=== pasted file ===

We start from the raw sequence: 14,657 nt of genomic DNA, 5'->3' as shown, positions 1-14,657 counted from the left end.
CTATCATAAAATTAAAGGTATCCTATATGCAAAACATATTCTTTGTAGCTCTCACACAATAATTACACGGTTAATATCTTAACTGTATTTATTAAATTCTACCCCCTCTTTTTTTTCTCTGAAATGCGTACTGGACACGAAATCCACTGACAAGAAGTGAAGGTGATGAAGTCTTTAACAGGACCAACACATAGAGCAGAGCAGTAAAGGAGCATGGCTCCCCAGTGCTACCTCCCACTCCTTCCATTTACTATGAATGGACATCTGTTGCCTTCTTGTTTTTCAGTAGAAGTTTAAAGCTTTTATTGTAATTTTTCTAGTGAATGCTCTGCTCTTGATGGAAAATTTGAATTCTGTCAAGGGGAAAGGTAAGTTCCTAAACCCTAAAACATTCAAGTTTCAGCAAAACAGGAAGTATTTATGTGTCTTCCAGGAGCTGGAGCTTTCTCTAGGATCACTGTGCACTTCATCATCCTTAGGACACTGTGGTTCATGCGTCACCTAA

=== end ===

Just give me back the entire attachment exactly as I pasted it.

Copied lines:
We start from the raw sequence: 14,657 nt of genomic DNA, 5'->3' as shown, positions 1-14,657 counted from the left end.
CTATCATAAAATTAAAGGTATCCTATATGCAAAACATATTCTTTGTAGCTCTCACACAATAATTACACGGTTAATATCTTAACTGTATTTATTAAATTCTACCCCCTCTTTTTTTTCTCTGAAATGCGTACTGGACACGAAATCCACTGACAAGAAGTGAAGGTGATGAAGTCTTTAACAGGACCAACACATAGAGCAGAGCAGTAAAGGAGCATGGCTCCCCAGTGCTACCTCCCACTCCTTCCATTTACTATGAATGGACATCTGTTGCCTTCTTGTTTTTCAGTAGAAGTTTAAAGCTTTTATTGTAATTTTTCTAGTGAATGCTCTGCTCTTGATGGAAAATTTGAATTCTGTCAAGGGGAAAGGTAAGTTCCTAAACCCTAAAACATTCAAGTTTCAGCAAAACAGGAAGTATTTATGTGTCTTCCAGGAGCTGGAGCTTTCTCTAGGATCACTGTGCACTTCATCATCCTTAGGACACTGTGGTTCATGCGTCACCTAA